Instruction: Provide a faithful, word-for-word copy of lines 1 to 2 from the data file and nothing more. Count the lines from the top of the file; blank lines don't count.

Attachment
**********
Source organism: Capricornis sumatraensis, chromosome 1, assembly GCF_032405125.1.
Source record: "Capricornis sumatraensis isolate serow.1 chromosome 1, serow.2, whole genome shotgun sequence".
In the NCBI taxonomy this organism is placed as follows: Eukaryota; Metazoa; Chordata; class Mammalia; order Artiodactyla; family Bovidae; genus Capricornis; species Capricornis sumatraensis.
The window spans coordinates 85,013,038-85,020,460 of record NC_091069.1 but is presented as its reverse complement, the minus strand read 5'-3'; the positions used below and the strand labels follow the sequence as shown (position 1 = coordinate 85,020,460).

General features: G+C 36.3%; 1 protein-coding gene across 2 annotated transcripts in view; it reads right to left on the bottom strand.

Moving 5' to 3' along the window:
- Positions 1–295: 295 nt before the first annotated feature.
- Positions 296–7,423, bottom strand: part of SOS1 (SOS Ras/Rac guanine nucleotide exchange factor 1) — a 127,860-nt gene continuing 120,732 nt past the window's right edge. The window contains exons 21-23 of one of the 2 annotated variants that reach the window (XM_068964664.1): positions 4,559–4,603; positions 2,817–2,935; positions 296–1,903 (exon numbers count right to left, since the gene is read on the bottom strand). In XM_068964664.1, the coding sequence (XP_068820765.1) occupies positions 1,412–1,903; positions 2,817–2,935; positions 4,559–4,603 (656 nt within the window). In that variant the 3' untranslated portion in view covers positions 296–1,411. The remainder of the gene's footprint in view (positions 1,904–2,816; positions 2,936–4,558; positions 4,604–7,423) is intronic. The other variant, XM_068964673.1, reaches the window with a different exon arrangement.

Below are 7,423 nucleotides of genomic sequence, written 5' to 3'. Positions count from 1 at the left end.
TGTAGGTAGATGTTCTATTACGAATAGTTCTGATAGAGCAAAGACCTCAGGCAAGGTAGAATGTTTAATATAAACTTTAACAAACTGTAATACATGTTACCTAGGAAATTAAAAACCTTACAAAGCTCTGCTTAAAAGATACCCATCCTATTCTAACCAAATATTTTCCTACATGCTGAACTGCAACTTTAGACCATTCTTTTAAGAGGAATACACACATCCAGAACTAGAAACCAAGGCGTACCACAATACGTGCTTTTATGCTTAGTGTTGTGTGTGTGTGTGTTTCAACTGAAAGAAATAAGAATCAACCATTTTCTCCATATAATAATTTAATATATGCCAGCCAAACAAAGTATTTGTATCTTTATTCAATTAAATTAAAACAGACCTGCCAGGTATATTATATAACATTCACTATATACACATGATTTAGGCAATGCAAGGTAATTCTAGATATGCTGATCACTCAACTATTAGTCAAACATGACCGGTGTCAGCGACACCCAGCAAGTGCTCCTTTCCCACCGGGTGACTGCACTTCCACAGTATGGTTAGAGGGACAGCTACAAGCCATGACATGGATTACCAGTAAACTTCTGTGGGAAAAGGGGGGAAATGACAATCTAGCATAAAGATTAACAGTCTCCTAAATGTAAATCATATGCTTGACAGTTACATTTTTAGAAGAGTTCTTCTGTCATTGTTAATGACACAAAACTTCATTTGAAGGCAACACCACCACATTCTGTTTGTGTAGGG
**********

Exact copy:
Source organism: Capricornis sumatraensis, chromosome 1, assembly GCF_032405125.1.
Source record: "Capricornis sumatraensis isolate serow.1 chromosome 1, serow.2, whole genome shotgun sequence".